Many of us in the computer industry have parents or grandparents who have gotten their first computers after retirement, and who enjoy exchanging email with their friends. For me, I think it will be just the reverse — I'm looking forward to old age and "retirement" so I can get rid of email.
I currently receive a steady barrage of about one email every three minutes. That's about 20 an hour, and about 480 per day. All but a handful (well under 1%) are spam and scams of various sorts.
About 11:00 AM on Thursday morning Deirdre and I headed out to my mother's house in Jersey, and then to my brother's house for Thanksgiving dinner. We stayed overnight there, and the following day we drove up to visit Deirdre's mother and sister in Utica. We stayed overnight in Utica and got back to NYC about 5:00 PM today . We were gone about 54 hours. I knew before booting up that I'd be dealing with over 1,000 junk emails.
Among those thousand emails were a half dozen important ones, including one sent out at 1:51 PM today from my ISP (RoadRunner) with the subject line "You are Over Quota": "Warning: Your e-mail storage quota has been exceeded. This quota includes all folders, not just your Inbox. Please save your e-mail to your PC and remove it from the server or new mail may not be received."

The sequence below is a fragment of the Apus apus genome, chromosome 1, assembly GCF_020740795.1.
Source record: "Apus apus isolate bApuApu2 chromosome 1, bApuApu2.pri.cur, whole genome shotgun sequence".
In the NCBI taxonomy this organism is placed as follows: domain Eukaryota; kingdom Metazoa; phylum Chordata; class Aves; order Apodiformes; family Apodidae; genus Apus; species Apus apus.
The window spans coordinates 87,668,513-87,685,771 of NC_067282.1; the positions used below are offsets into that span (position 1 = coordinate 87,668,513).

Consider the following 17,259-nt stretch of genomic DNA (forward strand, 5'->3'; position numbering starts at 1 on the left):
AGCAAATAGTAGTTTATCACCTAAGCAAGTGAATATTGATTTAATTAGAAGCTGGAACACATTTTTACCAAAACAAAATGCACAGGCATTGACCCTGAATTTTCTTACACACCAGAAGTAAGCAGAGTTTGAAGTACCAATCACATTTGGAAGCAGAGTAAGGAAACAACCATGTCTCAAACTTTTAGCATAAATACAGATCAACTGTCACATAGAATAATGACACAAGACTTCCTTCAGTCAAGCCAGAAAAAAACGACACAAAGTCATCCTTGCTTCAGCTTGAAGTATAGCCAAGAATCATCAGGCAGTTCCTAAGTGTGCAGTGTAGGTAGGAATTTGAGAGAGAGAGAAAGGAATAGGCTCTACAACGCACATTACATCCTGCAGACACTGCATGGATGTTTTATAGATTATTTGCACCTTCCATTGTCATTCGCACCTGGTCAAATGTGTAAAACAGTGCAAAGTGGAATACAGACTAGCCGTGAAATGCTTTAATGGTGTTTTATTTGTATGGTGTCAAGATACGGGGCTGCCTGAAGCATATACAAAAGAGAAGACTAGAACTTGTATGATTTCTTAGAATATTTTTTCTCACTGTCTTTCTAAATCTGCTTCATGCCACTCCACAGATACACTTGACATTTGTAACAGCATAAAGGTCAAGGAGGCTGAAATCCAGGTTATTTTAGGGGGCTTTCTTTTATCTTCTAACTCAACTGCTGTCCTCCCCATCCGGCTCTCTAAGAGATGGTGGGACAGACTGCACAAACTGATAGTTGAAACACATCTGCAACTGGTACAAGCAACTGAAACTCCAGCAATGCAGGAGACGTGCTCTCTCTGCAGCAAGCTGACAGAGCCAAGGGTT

That's how bad it has become: Not picking up my email for 50 hours pushes me over my ISP's email quota.
I don't run a spam-blocker on my end for several reasons: First, I don't want to mask how bad the spam problem has really gotten. Second, I don't trust them. (I get so little legitimate email that I would consider just one "false positive" a week to be a significant problem.) Third (and this is related to 2), I suspect that the "fiddle factor" involved with constantly checking spam blockers would be more of a time sink than just going through and deleting the stuff manually.
My situation is certainly not unique. Like many others, I'm sure, I go through hundreds of emails several times a day and delete all but one or two. It doesn't take up a lot of time; it's the unrelenting three-minute drip, drip, drip that makes the experience so oppressive, and the scary build-up if it's ignored for just a day or two.
And so, while some people's visions of their far-off retirement years might include beaches or golf courses, I have blissful visions of an entirely email-less existence. And if people want to get in touch with me, they'll have to do it the old-fashioned way: by calling me up on the telephone.